Re: Fear of Life (was Microsoft, Automation)

Dan Fabulich (
Sat, 02 May 1998 00:51:28 -0400


J. R. Molloy wrote:
>Who would buy such a pig in a poke?
>Without distribution which includes
>demonstrations and samples, no one could
>know anything about the product.

Well, take for example the ultrasound sensor for remote imaging of
concealed weapons, which it seems Chuck Kuecker was on about:

"A breadboard ultrasound sensor has been developed for remotely detecting
and imaging concealed weapons. The breadboard sensor can detect metallic
and non-metallic weapons concealed on a human body under heavy clothing at
ranges up to 8 m and can image concealed weapons at ranges up to 5 m."

<pitch>For sale: The schematics for a sensor which can detect concealed
weapons under heavy clothing at up to 15 feet. For a demonstration? This
man is carrying a concealed weapon. *gesture* Now watch as I operate my
sensor on him. *PING!* As you can see, the sensor works.</pitch>

So long as fraud laws remain in place, (so you know I'm not selling you
snake oil,) what's stopping you from selling this technology?

Alternately, I'm told zero knowledge interactive proofs can help here,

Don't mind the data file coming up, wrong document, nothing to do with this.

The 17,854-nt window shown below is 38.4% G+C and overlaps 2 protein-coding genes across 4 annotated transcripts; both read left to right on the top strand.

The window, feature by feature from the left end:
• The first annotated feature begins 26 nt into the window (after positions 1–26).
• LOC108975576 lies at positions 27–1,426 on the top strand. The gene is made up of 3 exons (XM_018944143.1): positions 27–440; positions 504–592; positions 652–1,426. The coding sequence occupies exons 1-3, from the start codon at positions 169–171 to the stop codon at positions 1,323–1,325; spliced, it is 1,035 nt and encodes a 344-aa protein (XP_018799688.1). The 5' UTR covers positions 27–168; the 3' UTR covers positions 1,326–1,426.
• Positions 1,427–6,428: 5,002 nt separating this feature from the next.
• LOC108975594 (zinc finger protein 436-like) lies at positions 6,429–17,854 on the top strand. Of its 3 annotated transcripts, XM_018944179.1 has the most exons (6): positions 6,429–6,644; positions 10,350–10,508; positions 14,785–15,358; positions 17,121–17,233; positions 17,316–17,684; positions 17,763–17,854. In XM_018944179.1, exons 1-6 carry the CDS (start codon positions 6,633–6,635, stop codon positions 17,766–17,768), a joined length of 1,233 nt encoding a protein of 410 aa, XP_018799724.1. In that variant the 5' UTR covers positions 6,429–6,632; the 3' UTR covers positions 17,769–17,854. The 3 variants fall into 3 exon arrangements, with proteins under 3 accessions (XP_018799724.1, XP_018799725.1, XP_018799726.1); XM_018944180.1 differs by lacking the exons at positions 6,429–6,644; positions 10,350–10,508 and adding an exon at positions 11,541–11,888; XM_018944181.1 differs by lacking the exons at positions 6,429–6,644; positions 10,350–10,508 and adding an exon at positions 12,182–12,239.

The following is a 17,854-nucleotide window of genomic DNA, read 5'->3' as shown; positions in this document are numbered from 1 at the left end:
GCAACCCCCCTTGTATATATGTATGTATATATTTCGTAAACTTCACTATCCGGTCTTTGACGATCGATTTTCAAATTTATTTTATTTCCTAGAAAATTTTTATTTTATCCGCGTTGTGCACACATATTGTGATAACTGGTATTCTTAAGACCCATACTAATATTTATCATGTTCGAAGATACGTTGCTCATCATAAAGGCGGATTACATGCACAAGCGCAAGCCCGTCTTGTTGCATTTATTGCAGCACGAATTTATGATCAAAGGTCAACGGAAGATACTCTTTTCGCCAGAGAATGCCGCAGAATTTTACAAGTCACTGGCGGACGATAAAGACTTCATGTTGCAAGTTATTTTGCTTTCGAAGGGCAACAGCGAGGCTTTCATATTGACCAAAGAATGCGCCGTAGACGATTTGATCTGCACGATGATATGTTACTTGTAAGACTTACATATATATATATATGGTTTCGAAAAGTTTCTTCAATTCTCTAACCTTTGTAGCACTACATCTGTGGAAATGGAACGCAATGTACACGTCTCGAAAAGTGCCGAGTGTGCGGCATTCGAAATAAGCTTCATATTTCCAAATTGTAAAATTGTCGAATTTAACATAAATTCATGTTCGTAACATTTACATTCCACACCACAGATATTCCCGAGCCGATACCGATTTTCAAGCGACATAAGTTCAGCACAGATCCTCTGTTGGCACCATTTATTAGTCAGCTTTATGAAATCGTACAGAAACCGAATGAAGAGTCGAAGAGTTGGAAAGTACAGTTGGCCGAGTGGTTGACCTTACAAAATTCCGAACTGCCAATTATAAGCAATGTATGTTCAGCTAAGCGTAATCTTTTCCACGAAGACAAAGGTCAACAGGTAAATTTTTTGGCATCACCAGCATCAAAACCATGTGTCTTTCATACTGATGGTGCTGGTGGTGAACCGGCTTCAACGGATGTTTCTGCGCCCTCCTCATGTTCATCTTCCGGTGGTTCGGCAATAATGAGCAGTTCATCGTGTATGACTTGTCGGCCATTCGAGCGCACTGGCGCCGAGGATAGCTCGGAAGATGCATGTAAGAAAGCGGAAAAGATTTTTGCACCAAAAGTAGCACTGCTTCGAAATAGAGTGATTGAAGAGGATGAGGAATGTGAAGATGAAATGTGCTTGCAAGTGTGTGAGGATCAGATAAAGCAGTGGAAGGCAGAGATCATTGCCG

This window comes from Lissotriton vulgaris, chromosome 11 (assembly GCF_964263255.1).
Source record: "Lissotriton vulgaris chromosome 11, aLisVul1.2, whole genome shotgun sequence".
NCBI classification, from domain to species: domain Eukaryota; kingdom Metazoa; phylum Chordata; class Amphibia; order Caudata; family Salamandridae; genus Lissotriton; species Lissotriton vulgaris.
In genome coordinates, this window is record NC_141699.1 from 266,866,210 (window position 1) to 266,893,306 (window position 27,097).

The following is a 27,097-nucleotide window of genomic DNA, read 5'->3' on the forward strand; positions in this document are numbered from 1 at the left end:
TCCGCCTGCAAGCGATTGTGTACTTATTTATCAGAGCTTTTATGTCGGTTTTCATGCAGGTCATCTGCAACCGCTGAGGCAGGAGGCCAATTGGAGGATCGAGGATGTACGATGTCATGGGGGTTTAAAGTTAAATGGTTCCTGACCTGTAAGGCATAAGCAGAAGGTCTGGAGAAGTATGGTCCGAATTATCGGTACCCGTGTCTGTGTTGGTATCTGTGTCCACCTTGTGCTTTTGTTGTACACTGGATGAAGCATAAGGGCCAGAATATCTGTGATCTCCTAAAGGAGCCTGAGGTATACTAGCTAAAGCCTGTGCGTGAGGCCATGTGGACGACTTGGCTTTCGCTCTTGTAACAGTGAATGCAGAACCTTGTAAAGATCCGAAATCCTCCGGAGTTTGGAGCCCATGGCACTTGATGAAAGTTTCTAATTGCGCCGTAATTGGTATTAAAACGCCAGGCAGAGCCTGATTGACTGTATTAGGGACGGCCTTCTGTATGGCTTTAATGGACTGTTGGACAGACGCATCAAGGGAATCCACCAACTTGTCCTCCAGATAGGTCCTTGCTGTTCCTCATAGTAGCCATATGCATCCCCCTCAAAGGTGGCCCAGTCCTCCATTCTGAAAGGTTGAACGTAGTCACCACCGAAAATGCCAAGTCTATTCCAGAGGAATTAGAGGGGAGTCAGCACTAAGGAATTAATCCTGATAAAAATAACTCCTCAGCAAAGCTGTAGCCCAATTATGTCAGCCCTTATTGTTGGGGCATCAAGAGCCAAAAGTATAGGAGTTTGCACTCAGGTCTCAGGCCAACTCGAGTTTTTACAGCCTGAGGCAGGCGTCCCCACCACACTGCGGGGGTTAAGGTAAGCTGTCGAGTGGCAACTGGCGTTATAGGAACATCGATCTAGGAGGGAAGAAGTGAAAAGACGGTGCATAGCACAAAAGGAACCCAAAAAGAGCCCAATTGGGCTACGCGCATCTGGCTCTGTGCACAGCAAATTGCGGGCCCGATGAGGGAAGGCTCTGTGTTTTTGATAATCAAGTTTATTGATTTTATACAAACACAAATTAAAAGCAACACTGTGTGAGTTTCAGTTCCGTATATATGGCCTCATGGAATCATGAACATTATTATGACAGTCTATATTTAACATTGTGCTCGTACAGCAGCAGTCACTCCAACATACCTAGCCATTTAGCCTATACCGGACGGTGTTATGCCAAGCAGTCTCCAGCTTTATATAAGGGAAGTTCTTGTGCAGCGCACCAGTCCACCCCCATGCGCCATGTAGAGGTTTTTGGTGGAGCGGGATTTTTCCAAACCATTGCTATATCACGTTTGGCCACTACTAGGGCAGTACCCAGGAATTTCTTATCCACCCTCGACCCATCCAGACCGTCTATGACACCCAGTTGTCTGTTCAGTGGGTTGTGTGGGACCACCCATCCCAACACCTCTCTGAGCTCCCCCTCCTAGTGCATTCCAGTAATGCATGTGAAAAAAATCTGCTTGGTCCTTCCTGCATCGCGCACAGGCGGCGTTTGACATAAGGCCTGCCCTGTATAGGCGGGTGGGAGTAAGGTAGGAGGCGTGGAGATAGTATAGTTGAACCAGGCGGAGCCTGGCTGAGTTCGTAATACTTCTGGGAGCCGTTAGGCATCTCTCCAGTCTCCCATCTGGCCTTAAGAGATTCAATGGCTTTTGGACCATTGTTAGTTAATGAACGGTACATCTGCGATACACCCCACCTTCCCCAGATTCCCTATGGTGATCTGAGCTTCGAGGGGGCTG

though to be perfectly honest, I don't understand how. ZKIPs are a
mechanism used by cryptographers to prove that you know something without
revealing what you know. I've heard it claimed that they can be used to
prove anything which can be proved in formal logic. I have a link to a
document which is supposed to demonstrate/prove this, but it's a bit over
my head. For the idly curious:

>But if
>you mean to accumulate capital from
>venture capitalists, then yes,
>investment does proceed along those
>lines -- not for development of
>unpatented products, but rather for
>production and distribution of patented

My point being, wouldn't it be possible to do away with the copyright
system and instead produce/distribute using secret plans?

> >Wouldn't that recompense you the cost
>of your idea?
>Not if someone with big bucks steals it
>and distributes it away from the

I challenge your implicit assertion that mimicry is theft. It is not at
all self-evident to me that when I do the same thing you do, I have stolen
from you.

>> And wouldn't
>>that prevent people from "stealing" it,
>without creating a government
>>enforced monopoly?
>Even government enforced monopolies
>(government constitutes the biggest of
>the big monopolies, BTW) expire after a
>short period of time during which the
>producers and creators can reap their
>hard-earned rewards.

Why should the creators make a profit on distribution, which is cheap,
rather than on development, which is expensive? Why can't I sell my
expensive idea to the highest bidder, rather than inflating the price of
the final product and giving me the returns?

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